Any grilled meat can be topped with kachumbari, a Kenyan salsa of onion, tomato, cilantro, lemon juice, salt and hot sauce.
Sukuma wiki - made with kale, tomatoes, onion, vegetable oil and peanut butter - is a popular dish at Kenyan celebrations, Martey-Ochola said.
If a spicy Kenyan dish doesn't make your heart pump, you may want to try Hawaiian chicken long rice, which is said to promote "longevity in people's lives," said Roy Yamaguchi, founder of Roy's Hawaiian Fusion Cuisine, whose restaurants include one in Philadelphia. Chicken long rice is basically chicken stewed with noodles, ginger, soy sauce, mushrooms, garlic, onions and pepper.
Roy's isn't having an inauguration party, Yamaguchi said over the phone from Hawaii, even though the president-elect has dined at the Chicago restaurant. Still, Yamaguchi has ideas.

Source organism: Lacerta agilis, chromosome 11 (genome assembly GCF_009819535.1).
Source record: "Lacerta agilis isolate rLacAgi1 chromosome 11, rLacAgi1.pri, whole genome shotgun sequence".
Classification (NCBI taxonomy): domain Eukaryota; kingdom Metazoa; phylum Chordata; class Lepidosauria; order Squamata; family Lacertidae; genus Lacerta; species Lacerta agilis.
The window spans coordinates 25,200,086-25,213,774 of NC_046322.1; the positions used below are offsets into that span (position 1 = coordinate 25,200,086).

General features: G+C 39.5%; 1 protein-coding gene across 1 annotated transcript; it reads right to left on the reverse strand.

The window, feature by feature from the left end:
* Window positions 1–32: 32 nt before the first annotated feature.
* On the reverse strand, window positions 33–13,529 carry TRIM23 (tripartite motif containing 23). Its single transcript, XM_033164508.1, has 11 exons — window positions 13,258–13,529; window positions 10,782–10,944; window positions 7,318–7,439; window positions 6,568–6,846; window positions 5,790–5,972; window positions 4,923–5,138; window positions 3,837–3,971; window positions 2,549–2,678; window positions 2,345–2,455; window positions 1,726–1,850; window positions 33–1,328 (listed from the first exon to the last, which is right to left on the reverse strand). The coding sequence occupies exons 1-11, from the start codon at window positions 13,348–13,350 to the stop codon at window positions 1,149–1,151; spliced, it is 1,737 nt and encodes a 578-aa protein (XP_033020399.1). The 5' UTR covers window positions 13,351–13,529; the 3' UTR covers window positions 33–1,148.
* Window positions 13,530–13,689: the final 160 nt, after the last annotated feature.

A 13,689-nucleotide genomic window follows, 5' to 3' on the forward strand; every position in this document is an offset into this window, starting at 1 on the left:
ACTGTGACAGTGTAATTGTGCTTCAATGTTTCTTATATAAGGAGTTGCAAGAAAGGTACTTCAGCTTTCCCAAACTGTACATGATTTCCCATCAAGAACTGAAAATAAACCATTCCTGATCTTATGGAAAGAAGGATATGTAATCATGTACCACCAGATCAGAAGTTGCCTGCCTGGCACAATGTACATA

"Something I would make in his honor, I'd do a braised pork shank with a luau leaf stew," known as laulau, he said. A luau leaf is another name for a taro leaf, which is a popular Hawaiian cooking ingredient.
For dessert, he would serve coconut milk mousse.
Or, you can mix cuisines.
"We're going to be incorporating soul food along with Hawaiian fusion," said KeVen Parker, owner of Ms. Tootsie's Soul Food Cafe and Ms. Tootsie's Restaurant Bar Lounge at 13th and South.
The Restaurant Bar Lounge will have a happy hour and soul-food buffet on inauguration day from 4 to 11 p.m.
The buffet will feature the signature fried chicken recipe of Parker's mother, Joyce, also known as Ms. Tootsie, and exotic original dishes including the soul roll, a twist on an egg roll whose filling is collard greens, yams, and grilled chicken breast or sauteed shrimp.